Saturday, May 30, 2009

The Ballad of John and Yoko

Today is not only the day of a wedding of a really, really awesome friend that I'm very excited for-- it's also the 40th anniversary of the release of a wedding song, "The Ballad of John and Yoko." So clearly this is the day for me to listen to it.

John and Yoko got married on March 20, 1969 in Gibraltar-- which was not their original choice of location, but the only one they could get a marriage license in, due to a prior conviction for hash possession (a trumped-up conviction courtesy of Norman Pilcher, but clearly enough to screw things up for them). Afterwards, they headed to Amsterdam and had a very public honeymoon in the form of a bed-in for peace, then did another one of those in Montreal (where they recorded "Give Peace a Chance"), and at some point went to Vienna to promote bagism. "The Ballad of John and Yoko" is exactly what it says it is: the story of this little adventure in performance-art-as-political-action, against the backdrop of curious reporters and annoying bureaucratic holdups. John later said in an interview that the song is very romantic, but it's hard for me to hear it that way with all this other stuff going on in it.

Which is not to say the song doesn't rock. It totally rocks. John wrote it in a flash of inspiration, and as frequently was the case with him, he wanted to record it right now. George was away on holiday, and Ringo was filming The Magic Christian (notable for possibly being my husband's least favorite movie of all time), so John got together with just Paul, who helped him put the finishing touches on the song before recording it with him at Abbey Road. The whole thing came together in one long frenetic day, and I think you can hear that-- it sounds fresh, like the two of them are having a really killer time. And it's nice that in a song that's so Yoko-centric, that so clearly heralds an impending Beatles breakup, John and Paul are still working here as the musical soulmates that they always were. (John thought that he and Yoko were better musical soulmates, and sometimes talked about Yoko being his new Paul or something, but clearly he was nuts. Which is something that anyone who's listened to both Double Fantasy and, I don't know, A Hard Day's Night, or any other Beatles album, can attest to. I'm not saying the marriage itself wasn't all rainbows and kittens, but history has not been kind to the John and Yoko musical partnership.)

Speaking of the impending Beatles breakup, this song was recorded shortly before work began on Abbey Road, and I've read suggestions that the other Beatles (who were not always Yoko's biggest fans) let this song go out as a single mainly to woo John into actually participating in Abbey Road. It might have been Paul who publicly broke up the Beatles, but all of the others were mentally checked out a bit in 1969, and John, who found sitting in bags and talking about peace in an airy-fairy way to reporters more fascinating than making Beatles albums, was probably the most checked out of all. And while Paul in particular wanted to make sure they released one last fantastic album before they quit the band, John might very well not have cared either way, so soured was he on the Beatles mythology at this point.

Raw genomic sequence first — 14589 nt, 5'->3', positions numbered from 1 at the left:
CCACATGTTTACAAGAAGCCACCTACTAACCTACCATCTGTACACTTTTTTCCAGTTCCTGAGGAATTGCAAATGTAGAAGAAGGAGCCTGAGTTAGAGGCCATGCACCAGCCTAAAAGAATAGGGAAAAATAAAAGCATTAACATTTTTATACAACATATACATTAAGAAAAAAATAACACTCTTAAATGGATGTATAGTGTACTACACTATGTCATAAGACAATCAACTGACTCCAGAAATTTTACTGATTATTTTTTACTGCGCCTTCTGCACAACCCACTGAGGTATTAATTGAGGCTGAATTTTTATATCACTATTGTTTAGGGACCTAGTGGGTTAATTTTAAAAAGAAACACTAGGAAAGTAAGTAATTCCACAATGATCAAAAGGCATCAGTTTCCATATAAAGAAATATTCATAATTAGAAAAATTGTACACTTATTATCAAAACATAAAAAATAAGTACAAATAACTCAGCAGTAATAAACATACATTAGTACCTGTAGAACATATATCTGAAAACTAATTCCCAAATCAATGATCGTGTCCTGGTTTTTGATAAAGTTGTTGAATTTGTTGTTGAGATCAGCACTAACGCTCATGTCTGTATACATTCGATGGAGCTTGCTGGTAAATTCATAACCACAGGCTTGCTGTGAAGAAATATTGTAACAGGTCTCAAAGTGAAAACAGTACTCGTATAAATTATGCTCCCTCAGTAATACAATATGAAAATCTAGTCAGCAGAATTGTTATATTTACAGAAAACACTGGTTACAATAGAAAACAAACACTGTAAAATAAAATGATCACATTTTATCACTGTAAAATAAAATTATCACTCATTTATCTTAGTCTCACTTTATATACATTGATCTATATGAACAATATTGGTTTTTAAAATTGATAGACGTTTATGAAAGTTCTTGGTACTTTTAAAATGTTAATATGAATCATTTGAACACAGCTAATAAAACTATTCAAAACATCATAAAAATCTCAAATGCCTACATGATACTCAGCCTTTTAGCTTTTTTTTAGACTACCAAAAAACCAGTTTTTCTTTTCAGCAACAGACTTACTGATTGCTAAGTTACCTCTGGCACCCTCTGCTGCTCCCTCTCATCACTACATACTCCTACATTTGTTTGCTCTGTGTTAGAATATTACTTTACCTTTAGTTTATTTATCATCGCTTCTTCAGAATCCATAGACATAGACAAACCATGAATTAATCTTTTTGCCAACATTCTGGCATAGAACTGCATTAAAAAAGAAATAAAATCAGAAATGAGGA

(You'll forgive me, by the way, if I seem a little underwhelmed by the post-wedding activism John and Yoko engaged in. It was a campaign very much of its time, I guess, and even though there are probably a lot of more productive ways to bring about peace in the world, well, whatever. I'll say this: a song as good as "The Ballad of John and Yoko"-- or any number of other Beatles songs-- brings about more good and peaceful feelings in me than almost anything else can. Which is fairly powerful. So John, you know, maybe you needn't have been so quick to write off that Beatles mythology. Is all.)

But I keep talking about everything except the song, so, while I have a couple minutes I'll just get there real quick. John is playing lead guitar and acoustic guitar, while Paul handles bass, piano, and drums. And both are playing super awesomely. I actually love Paul's bass here in particular, with its groovy ostinato line. And John's guitar licks are slick and cool as hell. Everything's overdubbed to the point where you might not realize it's only the two of them playing-- in fact, John's playing actually sounds like George's, if that makes sense, particularly on the little guitar coda at the end there. The song is so good and so well-played that it's a shame that, on its release, the song itself was overshadowed by its story line, and by the "they're going to crucify me" line that got the song banned on a ton of radio stations. But Christ, you know it ain't easy. And you know the world tends to get this stuff wrong. I still love to just listen to this thing and bop my head around to it, because whatever else he might have been, John Lennon could play the shit out of a song like this.

"The Ballad of John and Yoko," released in the U.K. as a single c/w "Old Brown Shoe," May 30, 1969; in the U.S. June 4, 1969.


  1. Thank you. :) -- you know who

  2. Megan ... you wrote: "You'll forgive me, by the way, if I seem a little underwhelmed by the post-wedding activism John and Yoko engaged in. It was a campaign very much of its time, I guess." Very much of it's time, true, but one that underwhelmed people then, too. Having lived through all that as a teen, i remember my friends and i thinking it was all quite a bit of John over-the-top, and wishing he would just make music. Regarding Ballad, i was not aware that John and Paul recorded the song by themselves. Fascinating! And the song still sounds great.

  3. Yeah, the song does a good job of sounding very much like a true Beatles song. Unlike a lot of White Album tracks, where you can kind of hear that it's just a couple of them, the sound on this one sounds very full and awesome and full-band like, I think.